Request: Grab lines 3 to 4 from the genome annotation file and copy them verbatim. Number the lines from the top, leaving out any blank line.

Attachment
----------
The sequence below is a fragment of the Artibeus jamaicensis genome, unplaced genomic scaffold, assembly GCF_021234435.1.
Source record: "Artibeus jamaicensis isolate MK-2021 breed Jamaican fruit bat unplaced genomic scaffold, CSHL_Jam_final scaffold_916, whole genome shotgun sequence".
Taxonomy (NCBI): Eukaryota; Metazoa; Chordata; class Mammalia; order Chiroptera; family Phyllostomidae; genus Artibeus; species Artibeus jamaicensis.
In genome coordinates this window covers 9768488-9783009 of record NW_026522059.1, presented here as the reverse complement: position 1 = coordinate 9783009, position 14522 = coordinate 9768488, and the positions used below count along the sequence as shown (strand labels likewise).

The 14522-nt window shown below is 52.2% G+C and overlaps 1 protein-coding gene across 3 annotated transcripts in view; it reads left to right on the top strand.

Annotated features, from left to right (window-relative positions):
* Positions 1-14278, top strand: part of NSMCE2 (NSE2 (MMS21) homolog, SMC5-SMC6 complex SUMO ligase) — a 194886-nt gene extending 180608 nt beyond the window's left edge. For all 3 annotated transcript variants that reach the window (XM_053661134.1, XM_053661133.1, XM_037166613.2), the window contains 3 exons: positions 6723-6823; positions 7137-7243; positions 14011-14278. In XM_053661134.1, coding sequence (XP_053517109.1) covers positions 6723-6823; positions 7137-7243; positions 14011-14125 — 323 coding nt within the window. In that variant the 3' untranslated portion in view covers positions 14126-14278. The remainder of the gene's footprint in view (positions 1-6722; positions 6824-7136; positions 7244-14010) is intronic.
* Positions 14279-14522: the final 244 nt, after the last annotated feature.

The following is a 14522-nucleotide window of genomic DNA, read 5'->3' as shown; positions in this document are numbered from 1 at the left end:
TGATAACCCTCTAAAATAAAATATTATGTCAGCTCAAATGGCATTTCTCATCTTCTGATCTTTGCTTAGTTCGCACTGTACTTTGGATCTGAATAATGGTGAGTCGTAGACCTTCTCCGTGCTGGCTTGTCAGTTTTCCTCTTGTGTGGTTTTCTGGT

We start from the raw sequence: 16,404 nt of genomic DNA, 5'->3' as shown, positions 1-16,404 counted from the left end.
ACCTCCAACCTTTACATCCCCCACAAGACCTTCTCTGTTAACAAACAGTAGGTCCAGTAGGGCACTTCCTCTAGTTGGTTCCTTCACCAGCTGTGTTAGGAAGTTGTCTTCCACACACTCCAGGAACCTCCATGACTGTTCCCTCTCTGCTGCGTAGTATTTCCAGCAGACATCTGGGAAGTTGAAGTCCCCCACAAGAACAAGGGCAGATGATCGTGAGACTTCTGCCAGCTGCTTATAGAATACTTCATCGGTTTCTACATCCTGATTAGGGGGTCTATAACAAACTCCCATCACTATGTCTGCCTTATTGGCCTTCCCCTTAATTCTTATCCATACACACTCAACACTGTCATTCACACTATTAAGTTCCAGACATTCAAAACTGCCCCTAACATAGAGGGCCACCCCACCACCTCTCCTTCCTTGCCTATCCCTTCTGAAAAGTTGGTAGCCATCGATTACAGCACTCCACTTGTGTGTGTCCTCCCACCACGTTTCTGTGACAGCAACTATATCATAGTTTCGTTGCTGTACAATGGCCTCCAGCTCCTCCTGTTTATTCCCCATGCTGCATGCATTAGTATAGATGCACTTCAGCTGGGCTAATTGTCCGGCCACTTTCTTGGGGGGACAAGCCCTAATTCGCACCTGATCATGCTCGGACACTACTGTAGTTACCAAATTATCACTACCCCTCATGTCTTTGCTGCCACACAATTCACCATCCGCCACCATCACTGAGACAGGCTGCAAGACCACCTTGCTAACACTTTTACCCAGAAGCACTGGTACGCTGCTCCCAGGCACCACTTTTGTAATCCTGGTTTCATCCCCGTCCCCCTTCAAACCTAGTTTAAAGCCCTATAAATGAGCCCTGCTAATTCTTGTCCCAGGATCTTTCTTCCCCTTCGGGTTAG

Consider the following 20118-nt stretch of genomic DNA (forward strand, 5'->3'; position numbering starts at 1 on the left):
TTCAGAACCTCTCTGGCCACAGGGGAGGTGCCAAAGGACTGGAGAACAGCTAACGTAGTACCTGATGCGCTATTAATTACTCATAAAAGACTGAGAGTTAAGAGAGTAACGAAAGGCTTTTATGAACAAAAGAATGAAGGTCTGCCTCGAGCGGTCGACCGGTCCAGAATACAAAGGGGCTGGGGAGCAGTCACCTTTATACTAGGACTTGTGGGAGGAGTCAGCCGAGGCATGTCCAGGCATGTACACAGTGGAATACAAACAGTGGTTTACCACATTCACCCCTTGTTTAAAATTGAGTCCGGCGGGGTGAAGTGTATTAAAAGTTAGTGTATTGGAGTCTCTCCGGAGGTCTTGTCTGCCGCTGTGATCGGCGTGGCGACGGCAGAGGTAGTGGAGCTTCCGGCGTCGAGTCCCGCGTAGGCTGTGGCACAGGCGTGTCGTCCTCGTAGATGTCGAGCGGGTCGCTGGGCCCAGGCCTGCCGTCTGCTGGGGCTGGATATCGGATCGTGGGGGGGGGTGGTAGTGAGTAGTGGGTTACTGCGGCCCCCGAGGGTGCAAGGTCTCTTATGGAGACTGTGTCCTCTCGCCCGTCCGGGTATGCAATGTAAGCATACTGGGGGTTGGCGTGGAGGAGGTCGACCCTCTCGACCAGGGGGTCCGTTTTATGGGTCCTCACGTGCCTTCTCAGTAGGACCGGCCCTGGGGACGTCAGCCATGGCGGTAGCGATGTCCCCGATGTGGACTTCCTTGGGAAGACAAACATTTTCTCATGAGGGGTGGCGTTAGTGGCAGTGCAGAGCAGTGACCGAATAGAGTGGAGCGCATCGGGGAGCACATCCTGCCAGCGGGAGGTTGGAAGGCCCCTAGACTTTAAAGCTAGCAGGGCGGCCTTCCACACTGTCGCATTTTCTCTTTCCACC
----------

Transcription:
Taxonomy (NCBI): Eukaryota; Metazoa; Chordata; class Mammalia; order Chiroptera; family Phyllostomidae; genus Artibeus; species Artibeus jamaicensis.
In genome coordinates this window covers 9768488-9783009 of record NW_026522059.1, presented here as the reverse complement: position 1 = coordinate 9783009, position 14522 = coordinate 9768488, and the positions used below count along the sequence as shown (strand labels likewise).